No Promises or Debates
“This is part of what I like about Zen: using impermanence to your advantage. Skillful means are meant to help you appreciate the present moment. Once you are in the moment, the means can be abandoned. There is no promise or debate regarding eternal security.” The Direct Experience of Reality, Dharma Discourse by John Daido Loori, Roshi
Loori expresses my sentiment: gratitude and relief that even the means of Zen are disposable. “No attachments” applies to everything. Once you’ve crossed the lake, you don’t need to strap the canoe to your back. Means can be adapted to circumstances when necessary.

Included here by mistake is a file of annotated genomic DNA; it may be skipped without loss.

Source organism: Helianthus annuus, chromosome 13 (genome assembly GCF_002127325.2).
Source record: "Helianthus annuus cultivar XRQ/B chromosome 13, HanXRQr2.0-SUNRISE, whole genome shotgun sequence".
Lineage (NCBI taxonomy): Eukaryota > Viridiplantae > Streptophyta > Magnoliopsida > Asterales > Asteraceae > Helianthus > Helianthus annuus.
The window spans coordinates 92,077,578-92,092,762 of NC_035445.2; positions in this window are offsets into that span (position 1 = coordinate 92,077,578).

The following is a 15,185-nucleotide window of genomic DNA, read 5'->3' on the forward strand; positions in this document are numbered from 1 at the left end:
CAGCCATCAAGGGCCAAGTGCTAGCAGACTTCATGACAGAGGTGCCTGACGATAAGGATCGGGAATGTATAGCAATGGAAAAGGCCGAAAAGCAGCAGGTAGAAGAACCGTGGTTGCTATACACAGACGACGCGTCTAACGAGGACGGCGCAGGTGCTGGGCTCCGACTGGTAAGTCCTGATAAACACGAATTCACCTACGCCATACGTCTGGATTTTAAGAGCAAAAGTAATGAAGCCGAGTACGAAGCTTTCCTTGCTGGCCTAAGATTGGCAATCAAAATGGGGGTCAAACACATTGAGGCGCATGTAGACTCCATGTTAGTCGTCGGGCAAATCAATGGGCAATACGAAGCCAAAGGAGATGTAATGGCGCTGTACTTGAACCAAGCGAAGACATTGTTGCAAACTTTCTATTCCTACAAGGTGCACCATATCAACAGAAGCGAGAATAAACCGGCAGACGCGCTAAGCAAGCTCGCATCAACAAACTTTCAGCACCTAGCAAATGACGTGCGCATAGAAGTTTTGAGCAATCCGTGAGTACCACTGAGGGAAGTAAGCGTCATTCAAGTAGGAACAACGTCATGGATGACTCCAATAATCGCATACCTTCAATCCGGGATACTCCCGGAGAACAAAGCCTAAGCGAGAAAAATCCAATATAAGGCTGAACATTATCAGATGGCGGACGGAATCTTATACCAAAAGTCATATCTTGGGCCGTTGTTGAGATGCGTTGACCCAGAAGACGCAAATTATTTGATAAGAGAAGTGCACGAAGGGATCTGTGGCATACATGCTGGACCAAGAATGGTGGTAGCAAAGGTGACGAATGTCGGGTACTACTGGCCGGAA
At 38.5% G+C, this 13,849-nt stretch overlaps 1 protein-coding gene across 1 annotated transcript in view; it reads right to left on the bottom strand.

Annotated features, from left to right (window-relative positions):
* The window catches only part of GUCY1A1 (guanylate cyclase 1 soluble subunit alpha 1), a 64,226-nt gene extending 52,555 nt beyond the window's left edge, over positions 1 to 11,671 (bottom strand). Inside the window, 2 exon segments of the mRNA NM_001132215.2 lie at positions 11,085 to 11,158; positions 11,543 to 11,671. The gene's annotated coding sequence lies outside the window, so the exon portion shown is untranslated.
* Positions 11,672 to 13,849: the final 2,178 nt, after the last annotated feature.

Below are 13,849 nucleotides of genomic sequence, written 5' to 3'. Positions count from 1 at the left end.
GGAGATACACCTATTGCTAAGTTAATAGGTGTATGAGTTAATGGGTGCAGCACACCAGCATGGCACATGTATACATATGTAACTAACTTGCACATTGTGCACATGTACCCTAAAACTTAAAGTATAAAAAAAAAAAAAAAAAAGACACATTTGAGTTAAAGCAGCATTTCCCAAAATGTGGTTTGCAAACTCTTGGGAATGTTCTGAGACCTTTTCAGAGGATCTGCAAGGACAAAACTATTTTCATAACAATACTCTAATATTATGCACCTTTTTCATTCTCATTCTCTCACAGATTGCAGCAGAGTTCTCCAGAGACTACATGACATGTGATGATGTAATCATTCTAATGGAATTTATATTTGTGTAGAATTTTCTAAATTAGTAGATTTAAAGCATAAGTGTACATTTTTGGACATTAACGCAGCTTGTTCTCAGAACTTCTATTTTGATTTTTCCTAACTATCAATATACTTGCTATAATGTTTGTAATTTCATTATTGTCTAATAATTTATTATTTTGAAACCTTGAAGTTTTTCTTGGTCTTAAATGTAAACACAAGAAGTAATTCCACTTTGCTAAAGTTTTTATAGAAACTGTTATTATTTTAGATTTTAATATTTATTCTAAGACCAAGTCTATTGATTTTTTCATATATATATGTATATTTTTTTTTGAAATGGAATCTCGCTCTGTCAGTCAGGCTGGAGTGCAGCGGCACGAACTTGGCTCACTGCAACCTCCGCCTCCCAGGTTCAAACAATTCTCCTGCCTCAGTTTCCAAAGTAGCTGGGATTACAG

“No promises or debates” is a big part of what I appreciate about Zen. I spent too many years as a Christian in the realm of promises and debates. When a religion is language-heavy and action-short, after a while, all I hear is, “Blah, blah, blah.” I’ve spent too much of my life already listening to theological debates and believing unfulfilled promises. Zen makes no promises. Your life is what it is.
You deal with it openly and honestly and, even if your life does not dramatically improve instantly, you help create a less chaotic world. By taking responsibility for oneself, the world becomes more tractable. Changing others’ opinions is never part of the equation. When people see your life becoming simpler and more manageable, that speaks for itself more eloquently than any form of evangelization ever could.